November 30 marks the official end of the 2014 hurricane season. As predicted the Atlantic hurricane season was relatively mild while the Pacific has its most active in the past two decades!
Eight tropical storms occurred over the six month hurricane season from June 1 to November 30, compared with an average of 13. Of those, six reached hurricane status, and two of them were “major hurricanes,” with destructive winds qualifying them as category three or higher on the five-point Saffir-Simpson scale. Although 2014 was more eventful than 2013, the two years combined represent the calmest period in the Atlantic since 1995.
In the Atlantic, the strongest was Cristobal, which left four people dead in late August when it thrashed the Bahamas, Turks and Caicos Islands and the Dominican Republic with heavy rains causing serious flooding.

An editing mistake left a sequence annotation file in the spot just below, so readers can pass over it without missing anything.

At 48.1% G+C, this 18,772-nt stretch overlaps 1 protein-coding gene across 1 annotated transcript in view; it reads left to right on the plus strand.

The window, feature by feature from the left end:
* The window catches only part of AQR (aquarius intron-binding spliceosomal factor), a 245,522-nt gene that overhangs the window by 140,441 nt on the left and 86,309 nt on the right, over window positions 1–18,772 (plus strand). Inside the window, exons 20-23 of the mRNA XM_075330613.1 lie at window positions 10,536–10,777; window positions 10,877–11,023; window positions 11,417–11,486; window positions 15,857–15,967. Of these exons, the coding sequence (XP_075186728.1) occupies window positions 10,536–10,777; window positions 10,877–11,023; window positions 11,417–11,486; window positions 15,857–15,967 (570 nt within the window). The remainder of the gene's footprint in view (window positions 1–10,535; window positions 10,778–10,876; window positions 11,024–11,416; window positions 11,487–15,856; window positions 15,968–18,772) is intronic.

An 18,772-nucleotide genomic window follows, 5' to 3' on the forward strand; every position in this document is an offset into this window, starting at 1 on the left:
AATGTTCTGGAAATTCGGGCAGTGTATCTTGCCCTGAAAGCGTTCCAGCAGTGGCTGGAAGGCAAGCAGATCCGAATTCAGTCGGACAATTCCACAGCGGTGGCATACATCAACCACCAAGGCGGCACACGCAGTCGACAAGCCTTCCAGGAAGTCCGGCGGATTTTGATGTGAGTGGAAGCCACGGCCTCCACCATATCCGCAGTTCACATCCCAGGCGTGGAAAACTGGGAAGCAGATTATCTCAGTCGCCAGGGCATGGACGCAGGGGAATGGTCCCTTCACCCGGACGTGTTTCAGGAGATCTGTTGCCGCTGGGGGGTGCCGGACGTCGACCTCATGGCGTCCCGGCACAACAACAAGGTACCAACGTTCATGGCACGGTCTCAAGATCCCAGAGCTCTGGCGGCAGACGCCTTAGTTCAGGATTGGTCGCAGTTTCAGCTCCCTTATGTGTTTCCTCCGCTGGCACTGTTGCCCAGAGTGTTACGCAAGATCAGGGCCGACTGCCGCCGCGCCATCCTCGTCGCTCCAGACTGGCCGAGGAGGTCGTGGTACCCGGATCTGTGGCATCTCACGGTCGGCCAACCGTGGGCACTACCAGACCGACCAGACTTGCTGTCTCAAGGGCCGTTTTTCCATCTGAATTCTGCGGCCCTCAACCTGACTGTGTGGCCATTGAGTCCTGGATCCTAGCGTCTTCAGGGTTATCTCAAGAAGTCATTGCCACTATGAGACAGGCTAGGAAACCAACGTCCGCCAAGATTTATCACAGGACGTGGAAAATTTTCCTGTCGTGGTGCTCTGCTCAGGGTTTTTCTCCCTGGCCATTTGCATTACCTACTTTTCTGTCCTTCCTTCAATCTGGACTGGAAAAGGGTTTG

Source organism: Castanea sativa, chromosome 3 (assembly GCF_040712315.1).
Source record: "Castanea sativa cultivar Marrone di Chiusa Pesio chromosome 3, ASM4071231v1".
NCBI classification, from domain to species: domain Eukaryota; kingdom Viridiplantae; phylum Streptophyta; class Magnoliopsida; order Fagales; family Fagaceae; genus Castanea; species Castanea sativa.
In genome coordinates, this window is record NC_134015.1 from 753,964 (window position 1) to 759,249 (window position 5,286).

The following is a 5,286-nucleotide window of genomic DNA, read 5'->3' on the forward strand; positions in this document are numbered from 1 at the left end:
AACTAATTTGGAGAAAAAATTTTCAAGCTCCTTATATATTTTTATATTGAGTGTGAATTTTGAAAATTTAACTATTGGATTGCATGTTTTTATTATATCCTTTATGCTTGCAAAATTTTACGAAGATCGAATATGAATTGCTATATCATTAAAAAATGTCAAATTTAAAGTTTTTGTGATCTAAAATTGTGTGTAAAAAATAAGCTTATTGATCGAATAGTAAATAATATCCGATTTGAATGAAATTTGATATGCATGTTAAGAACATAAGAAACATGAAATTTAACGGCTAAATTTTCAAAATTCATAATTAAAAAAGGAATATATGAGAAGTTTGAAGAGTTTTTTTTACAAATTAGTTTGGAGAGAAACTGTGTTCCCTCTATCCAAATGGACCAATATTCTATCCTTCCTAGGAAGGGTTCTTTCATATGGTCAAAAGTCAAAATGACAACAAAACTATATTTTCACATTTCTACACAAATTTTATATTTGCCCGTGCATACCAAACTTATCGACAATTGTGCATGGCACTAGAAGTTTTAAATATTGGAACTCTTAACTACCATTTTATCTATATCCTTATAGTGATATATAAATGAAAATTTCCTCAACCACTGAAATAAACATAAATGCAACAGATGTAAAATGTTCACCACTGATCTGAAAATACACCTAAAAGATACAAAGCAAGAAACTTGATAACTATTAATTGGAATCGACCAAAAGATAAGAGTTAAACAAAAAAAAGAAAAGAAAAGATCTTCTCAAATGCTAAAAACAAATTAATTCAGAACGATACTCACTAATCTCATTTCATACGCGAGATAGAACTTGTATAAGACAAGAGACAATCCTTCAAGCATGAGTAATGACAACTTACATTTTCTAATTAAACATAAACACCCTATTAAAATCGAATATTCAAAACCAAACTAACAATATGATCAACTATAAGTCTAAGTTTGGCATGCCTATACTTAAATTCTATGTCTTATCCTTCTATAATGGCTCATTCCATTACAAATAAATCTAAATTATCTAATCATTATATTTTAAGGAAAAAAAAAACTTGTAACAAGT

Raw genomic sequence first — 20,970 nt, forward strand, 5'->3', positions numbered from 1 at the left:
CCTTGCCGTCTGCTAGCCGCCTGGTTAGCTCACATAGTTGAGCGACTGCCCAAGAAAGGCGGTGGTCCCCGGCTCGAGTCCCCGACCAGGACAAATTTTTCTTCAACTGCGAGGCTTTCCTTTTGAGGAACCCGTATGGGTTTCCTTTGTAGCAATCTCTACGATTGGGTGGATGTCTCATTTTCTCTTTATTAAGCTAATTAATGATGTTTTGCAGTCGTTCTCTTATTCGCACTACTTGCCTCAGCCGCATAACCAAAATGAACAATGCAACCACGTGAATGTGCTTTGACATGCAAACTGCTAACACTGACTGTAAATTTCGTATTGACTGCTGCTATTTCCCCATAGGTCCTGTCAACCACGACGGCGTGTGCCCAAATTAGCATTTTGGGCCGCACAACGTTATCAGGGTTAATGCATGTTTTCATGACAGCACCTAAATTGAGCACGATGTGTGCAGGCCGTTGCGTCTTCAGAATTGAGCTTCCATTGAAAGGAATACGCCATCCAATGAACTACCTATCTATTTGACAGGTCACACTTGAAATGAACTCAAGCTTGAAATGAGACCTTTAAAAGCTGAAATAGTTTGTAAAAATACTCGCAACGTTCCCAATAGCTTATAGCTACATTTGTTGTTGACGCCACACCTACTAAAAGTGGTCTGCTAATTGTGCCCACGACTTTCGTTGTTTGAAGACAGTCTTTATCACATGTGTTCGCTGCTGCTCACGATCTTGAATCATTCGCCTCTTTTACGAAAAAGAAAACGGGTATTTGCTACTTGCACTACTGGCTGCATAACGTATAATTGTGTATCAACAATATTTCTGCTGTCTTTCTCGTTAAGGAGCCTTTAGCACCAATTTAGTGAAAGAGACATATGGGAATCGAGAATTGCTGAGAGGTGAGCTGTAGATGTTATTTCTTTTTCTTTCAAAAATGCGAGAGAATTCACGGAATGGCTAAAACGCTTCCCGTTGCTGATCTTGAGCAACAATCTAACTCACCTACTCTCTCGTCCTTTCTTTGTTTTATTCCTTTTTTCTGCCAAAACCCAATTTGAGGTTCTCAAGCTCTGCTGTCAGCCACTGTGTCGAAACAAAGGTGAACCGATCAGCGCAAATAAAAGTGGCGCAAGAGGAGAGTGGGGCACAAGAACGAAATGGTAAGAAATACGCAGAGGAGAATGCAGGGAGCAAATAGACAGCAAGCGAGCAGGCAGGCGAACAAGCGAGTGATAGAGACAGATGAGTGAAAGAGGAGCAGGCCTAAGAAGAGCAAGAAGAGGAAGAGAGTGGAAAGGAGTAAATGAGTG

That is contrasted to the Pacific where a total of 20 tropical storms were recorded in the Pacific, with fourteen reaching hurricane status, and eight becoming “major hurricanes” during the May 15 to November 30 season.
The most damaging of these was Odile, which killed six people and caused $1 billion in damage on Mexico’s Pacific coast, wreaking havoc in the luxury resort area of Los Cabos.
What about 2015? No word yet from the Hurricane gurus – predictions are set to be released January 15, 2015.